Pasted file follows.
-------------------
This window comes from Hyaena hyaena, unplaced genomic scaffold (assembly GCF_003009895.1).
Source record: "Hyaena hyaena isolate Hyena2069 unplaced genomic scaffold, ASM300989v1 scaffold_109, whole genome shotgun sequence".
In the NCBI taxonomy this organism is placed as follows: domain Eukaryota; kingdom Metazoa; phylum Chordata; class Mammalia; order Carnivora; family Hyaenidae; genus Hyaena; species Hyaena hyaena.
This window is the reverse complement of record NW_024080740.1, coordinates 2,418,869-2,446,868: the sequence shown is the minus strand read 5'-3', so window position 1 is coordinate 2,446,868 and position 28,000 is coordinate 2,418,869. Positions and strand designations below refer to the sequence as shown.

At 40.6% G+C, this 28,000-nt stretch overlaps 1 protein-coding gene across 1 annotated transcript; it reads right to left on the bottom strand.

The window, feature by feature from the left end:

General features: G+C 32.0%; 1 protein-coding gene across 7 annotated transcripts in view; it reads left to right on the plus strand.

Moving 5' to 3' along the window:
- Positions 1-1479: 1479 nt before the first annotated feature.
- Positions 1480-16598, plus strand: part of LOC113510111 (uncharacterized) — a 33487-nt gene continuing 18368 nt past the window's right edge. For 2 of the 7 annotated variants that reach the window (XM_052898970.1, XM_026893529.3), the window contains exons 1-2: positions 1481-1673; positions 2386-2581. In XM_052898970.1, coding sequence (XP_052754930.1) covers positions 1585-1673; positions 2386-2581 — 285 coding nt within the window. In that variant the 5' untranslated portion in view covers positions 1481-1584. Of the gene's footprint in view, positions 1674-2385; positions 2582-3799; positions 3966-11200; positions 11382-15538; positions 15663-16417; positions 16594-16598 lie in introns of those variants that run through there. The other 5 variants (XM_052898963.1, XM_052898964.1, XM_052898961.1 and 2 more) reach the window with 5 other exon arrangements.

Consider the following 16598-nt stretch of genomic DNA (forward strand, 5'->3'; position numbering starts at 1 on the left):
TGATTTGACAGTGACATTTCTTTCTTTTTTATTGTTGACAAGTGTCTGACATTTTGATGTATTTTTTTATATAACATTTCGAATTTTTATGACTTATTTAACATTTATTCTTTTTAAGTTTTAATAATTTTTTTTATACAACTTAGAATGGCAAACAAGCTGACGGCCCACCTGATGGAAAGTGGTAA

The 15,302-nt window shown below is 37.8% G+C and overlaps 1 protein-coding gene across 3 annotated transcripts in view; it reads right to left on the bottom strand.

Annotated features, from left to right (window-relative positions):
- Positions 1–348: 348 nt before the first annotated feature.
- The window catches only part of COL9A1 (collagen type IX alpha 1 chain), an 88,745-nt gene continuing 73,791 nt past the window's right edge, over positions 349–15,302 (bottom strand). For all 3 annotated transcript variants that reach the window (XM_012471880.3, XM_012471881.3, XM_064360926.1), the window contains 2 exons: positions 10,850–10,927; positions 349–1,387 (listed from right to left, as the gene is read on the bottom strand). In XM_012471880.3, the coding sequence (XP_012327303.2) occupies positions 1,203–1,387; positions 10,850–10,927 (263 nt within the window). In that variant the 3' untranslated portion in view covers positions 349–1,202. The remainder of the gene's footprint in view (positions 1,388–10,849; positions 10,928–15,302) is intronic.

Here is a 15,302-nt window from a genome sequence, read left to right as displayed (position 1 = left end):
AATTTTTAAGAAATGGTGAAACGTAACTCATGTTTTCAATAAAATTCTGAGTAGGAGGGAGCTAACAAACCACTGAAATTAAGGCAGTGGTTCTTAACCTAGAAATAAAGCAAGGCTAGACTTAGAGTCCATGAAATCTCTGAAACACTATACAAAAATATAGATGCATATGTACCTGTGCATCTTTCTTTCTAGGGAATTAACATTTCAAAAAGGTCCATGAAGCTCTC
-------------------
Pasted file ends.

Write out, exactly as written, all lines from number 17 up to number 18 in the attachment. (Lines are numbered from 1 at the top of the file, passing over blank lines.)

Here is a 15,302-nt window from a genome sequence, read left to right as displayed (position 1 = left end):
AATTTTTAAGAAATGGTGAAACGTAACTCATGTTTTCAATAAAATTCTGAGTAGGAGGGAGCTAACAAACCACTGAAATTAAGGCAGTGGTTCTTAACCTAGAAATAAAGCAAGGCTAGACTTAGAGTCCATGAAATCTCTGAAACACTATACAAAAATATAGATGCATATGTACCTGTGCATCTTTCTTTCTAGGGAATTAACATTTCAAAAAGGTCCATGAAGCTCTC